Djibouti: Information on the relationship between the Afars and the Migdans in Djibouti
|Publisher||Immigration and Refugee Board of Canada|
|Author||Research Directorate, Immigration and Refugee Board, Canada|
|Publication Date||1 January 1997|
|Citation / Document Symbol||DJI25970.E|
|Cite as||Immigration and Refugee Board of Canada, Djibouti: Information on the relationship between the Afars and the Migdans in Djibouti, 1 January 1997, DJI25970.E, available at: http://www.refworld.org/docid/3ae6ac8664.html [accessed 25 May 2013]|
|Disclaimer||This is not a UNHCR publication. UNHCR is not responsible for, nor does it necessarily endorse, its content. Any views expressed are solely those of the author or publisher and do not necessarily reflect those of UNHCR, the United Nations or its Member States.|
Specific information on the relationship between the Afars and the Midgans in Djibouti could not be found among the sources currently available to the DIRB. However, an historian at Savannah State College in Savannah, Georgia, specializing in Somalia, stated that the Midgans are a minority clan in Djibouti as in the rest of Somalia (9 Jan. 1997). They are a caste group and according to the hstorian, the rest of Somalis despise them because of their occupations (ibid.). He stated that the situation of the Midgans in Djibouti is not different from their situation in the rest of Somalia (ibid.) In Victims and Vulnerable Groups in Southern Somalia, Lee Cassanelli, the author, states that in the past, the Midgans could only marry among themselves because "other Somali clans considered them ritually polluted" (May 1995, 26). He further states that "because they [Midgan, Tomal or Yibir], have no natural clan allies in the wider society, and no collective voice in political circles, they can be attacked with impunity" (ibid.). For additional information on caste groups in Somalia, please see the attached documents.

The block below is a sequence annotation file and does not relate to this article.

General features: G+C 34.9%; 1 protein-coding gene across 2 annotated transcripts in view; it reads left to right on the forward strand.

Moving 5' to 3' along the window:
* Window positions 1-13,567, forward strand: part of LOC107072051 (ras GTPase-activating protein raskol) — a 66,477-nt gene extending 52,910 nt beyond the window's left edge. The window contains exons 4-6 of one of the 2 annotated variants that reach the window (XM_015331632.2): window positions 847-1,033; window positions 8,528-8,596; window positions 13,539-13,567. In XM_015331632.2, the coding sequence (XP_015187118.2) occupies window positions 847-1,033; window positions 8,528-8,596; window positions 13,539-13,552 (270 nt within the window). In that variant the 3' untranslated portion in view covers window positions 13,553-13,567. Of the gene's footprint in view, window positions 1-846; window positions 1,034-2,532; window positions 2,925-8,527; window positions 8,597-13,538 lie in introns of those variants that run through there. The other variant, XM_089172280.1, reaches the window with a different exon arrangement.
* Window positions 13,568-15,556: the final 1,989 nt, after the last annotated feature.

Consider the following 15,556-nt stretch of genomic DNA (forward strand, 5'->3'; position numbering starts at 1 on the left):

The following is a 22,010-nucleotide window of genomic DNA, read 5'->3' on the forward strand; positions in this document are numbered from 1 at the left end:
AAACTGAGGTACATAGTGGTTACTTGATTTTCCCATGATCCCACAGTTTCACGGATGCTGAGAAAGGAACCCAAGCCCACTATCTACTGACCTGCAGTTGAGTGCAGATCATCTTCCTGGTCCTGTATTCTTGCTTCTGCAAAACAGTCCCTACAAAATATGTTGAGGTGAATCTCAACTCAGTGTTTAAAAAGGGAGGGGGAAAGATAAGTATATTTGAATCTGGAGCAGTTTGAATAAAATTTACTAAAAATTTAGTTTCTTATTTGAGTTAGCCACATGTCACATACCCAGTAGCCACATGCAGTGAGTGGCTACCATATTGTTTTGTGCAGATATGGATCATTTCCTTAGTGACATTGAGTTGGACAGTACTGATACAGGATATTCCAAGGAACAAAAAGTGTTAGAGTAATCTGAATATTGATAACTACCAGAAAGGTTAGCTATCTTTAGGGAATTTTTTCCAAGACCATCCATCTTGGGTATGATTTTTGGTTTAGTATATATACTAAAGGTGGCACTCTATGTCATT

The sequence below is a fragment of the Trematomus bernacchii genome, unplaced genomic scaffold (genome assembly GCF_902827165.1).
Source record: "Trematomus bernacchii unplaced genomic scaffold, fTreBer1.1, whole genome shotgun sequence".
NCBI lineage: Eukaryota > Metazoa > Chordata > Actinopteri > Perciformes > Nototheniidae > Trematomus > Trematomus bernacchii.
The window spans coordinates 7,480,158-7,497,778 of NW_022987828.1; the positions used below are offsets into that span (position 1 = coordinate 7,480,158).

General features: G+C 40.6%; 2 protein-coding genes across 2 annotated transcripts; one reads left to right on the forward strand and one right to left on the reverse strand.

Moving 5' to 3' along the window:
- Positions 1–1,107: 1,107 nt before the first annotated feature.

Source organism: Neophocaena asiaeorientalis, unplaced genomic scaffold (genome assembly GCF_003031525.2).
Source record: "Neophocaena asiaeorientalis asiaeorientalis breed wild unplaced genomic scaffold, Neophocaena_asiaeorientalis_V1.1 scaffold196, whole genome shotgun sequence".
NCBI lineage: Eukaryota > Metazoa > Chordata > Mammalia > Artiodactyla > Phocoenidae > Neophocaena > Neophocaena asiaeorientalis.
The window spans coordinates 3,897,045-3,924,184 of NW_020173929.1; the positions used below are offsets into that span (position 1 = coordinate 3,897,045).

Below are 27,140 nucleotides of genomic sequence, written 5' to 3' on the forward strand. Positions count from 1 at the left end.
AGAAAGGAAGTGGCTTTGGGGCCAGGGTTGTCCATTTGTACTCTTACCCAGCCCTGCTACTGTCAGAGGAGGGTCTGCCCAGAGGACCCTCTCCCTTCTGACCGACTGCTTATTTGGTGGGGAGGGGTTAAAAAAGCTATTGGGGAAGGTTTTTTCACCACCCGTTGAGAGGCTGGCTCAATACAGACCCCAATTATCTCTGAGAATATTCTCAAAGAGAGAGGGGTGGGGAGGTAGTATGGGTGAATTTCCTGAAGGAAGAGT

This Response was prepared after researching publicly accessible information currently available to the DIRB within time constraints. This Response is not, and does not purport to be, conclusive as to the merit of any particular claim to refugee status or asylum.
Historian at Savannah State College, Savannah, Georgia. 9 January 1997. Telephone interview.
Documentation, Information and Research Branch (DIRB), Ottawa. May 1995. Occasional Paper. Victims and Vulnerable Groups in Southern Somalia.
Documentation, Information and Research Branch (DIRB), Ottawa. May 1995. Occasional Paper. Victims and Vulnerable Groups in Southern Somalia, pp. 25-26.